1110: Moving to his fourth point, the Advocate General argues there is nothing with legal effect that has occurred, but cannot be brought before the Court. The Advocate General states that it is not as though the Lord Advocate cannot answer the question in ss 33(1) of the Scotland Act 1998. In his view she can answer it and has done so, but the Scottish Government does not like the answer that is given.

1104: The Bench is asking a number of questions about the above matters. Lady Rose asks, where a reference is made under para 1(a) the Scotland Act 1998, is it correct that the Act in question continues to be in force pending this Court’s decision? The Advocate General confirms this. The Advocate General argues that if the Court is only looking at the matter prior to Royal Assent, then the Court removes itself from any political debate.

1103: The Advocate General is going to make five points. The first one is the point set out above. The second one is that the UK Parliament was concerned to ensure that the people in charge of the Bill pin their colours to the mast on competence. This should not be farmed out to the Court. Third, the Advocate General asks where is the limit of the Lord Advocate’s case? What if the Scottish Government have an early draft of a bill? What if there is no bill but only a policy idea? The Advocate General asks at what stage is the Lord Advocate allowed to make a reference?

1056: The Advocate General’s submission is that the existence of ss 31(1) does not enable the person in charge of the Bill to bypass the careful structural pre-conditions and temporal pre-conditions to make a reference in relation to draft bills through Sch 6 para 1(f).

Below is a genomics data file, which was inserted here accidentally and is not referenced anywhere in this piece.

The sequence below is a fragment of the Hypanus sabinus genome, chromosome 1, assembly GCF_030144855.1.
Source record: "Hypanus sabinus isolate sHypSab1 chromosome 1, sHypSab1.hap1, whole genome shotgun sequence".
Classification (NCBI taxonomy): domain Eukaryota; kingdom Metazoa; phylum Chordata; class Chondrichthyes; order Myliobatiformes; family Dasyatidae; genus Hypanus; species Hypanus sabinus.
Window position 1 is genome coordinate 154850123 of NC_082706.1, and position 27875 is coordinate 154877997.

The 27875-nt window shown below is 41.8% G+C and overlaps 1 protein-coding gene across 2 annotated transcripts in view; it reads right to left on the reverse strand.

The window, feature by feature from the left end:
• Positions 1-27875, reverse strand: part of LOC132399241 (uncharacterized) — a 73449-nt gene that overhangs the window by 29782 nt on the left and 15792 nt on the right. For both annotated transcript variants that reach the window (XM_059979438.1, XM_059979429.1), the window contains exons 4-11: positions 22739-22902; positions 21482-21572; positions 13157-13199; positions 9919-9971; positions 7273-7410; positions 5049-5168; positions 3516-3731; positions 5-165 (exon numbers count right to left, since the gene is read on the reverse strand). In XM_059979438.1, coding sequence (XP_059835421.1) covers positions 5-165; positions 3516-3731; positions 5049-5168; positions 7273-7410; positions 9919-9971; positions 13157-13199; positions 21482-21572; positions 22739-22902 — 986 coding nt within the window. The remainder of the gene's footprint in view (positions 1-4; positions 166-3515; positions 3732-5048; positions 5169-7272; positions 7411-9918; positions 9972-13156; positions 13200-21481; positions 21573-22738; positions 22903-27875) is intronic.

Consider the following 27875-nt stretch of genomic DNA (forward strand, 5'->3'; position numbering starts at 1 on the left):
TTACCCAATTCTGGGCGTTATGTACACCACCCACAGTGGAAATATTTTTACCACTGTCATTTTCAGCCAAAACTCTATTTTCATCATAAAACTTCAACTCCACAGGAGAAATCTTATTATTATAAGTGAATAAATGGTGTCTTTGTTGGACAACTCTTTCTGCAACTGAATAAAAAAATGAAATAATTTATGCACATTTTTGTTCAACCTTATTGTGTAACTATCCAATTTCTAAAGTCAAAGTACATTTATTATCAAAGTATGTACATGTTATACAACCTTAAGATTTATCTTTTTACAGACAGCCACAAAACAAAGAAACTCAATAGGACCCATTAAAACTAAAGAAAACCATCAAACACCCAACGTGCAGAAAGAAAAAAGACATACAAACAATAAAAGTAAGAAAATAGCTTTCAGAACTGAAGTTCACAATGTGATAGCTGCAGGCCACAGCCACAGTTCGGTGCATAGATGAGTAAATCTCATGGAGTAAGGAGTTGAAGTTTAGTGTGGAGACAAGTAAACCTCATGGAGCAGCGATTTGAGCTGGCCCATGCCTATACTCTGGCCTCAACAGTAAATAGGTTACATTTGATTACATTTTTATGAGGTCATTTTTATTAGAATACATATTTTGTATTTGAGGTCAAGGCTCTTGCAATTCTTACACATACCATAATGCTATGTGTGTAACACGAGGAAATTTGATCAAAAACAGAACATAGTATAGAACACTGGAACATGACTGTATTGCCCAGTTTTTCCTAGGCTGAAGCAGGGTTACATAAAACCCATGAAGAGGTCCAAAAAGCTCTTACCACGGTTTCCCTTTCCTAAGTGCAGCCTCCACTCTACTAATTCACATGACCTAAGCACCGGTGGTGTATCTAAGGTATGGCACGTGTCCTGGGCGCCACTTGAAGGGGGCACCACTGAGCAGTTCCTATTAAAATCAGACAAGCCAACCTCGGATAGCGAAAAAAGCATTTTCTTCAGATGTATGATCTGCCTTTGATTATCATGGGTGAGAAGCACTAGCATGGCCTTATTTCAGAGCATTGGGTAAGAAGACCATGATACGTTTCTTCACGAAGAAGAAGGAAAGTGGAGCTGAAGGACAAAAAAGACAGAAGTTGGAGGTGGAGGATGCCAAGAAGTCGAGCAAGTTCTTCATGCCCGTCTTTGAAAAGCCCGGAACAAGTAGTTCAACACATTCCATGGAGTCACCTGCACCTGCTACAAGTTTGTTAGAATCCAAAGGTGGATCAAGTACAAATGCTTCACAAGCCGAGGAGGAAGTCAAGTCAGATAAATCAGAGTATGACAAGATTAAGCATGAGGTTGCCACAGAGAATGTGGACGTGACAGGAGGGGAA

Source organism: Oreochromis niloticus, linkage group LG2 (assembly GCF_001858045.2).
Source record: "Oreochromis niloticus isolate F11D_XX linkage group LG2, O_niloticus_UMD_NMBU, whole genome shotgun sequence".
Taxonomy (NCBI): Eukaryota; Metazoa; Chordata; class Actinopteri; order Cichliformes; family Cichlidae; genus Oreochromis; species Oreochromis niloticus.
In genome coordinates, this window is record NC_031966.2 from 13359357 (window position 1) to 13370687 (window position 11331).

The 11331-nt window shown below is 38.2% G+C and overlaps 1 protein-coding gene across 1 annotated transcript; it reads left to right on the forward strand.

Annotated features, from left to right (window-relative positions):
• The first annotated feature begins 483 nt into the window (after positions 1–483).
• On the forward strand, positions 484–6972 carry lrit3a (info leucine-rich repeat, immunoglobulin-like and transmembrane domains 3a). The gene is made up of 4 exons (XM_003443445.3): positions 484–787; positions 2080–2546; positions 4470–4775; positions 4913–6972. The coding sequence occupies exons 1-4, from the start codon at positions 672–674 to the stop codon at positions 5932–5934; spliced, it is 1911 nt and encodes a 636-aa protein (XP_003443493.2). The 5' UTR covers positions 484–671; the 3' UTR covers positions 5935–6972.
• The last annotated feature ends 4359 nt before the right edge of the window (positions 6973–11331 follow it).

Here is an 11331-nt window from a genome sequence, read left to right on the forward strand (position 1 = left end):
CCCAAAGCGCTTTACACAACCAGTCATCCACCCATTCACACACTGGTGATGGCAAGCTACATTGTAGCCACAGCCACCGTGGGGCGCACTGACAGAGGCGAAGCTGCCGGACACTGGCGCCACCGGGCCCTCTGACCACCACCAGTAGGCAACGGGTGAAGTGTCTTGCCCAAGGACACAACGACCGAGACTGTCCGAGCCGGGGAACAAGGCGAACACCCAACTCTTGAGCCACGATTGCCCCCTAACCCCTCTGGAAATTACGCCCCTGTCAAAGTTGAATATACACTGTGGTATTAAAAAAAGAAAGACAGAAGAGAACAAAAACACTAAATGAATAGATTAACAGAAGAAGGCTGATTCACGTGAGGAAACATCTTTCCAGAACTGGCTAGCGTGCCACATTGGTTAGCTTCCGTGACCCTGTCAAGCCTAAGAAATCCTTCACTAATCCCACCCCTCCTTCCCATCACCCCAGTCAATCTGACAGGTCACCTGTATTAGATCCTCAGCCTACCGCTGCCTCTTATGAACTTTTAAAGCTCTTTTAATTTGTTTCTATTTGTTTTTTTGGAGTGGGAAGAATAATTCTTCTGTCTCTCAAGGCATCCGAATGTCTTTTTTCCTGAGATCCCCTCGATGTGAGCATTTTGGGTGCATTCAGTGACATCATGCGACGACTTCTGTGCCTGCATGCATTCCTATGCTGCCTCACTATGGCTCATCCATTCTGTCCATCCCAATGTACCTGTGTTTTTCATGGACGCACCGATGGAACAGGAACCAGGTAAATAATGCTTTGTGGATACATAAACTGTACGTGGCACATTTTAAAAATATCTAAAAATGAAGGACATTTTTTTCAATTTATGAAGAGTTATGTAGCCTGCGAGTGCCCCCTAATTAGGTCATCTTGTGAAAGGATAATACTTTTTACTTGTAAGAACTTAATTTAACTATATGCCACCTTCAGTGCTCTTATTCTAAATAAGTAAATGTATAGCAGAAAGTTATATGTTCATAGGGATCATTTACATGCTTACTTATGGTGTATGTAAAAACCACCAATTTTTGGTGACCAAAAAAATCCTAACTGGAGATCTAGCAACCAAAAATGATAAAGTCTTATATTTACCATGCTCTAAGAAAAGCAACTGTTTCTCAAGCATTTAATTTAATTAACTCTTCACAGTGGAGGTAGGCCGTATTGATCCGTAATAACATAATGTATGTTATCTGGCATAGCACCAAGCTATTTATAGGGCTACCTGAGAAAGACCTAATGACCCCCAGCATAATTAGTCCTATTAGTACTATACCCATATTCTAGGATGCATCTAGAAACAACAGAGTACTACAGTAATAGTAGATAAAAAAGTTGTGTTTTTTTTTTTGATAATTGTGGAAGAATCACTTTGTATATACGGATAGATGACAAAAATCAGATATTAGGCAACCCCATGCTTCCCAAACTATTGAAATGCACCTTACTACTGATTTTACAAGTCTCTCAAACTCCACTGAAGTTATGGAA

1054: Lord Sales asks whether this does not underline the fact that the Court should give an interpretation if there is doubt about competence. The Advocate General says that his position is “so be it”, but Parliament was deliberate in the structure of the Scotland Act 1998 when it was drafted.

1051: There are further questions from Lord Reed and Lady Rose expanding on the above point. Lady Rose points to the oddity that arises when the Bill is introduced by the Minister. In that case, the Lord Advocate needs to make this statement, but if the Bill is introduced by a Member of the Scottish Parliament the same issue would not arise. The Advocate General agrees that this is an oddity of the Scotland Act 1998. The problem arises whenever the person in charge of the Bill has doubts about competence.

1046: Lord Sales notes that the thrust of the case against the Advocate General is that there is an arguable case that such a measure would be within competence but because of the uncertainty about the Law Officer and the Minister acting on their behalf, they cannot make the necessary positive statement. It may be the case that if the matter were determined by the Court it would show that the matter was competent. The effect of the Advocate General’s position is that because the Law Officer cannot positively make a statement, that arguable case is never tested. The Advocate General responds that this is the structure of the Scotland Act 1998 and in his submission the Law Officer must make a statement that it is within legislative competence.

1036: The Advocate General argues that there is a distinction between ss 31(1) and 31(2), as the UKSC implied, in the language in those two provisions. If the Presiding Officer is of the view that the bill is not within competence, it would not prevent the Bill being introduced, but it would be an important signal to consider in terms of whether a reference to the UKSC should be made. A person in charge of the Bill is required, on or before it being introduced, to state that in their view the Bill would be in the legislative competence of the Parliament. If they cannot do that, then the Bill could not be introduced.

1033: This is the continued hearing regarding the Lord Advocate’s Reference to the United Kingdom Supreme Court regarding the Scottish Independence Referendum Bill. The Advocate General continues his submissions. He is moving on to the question whether s 31 of the Scotland Act 1998 fits into the legislative structure as described yesterday.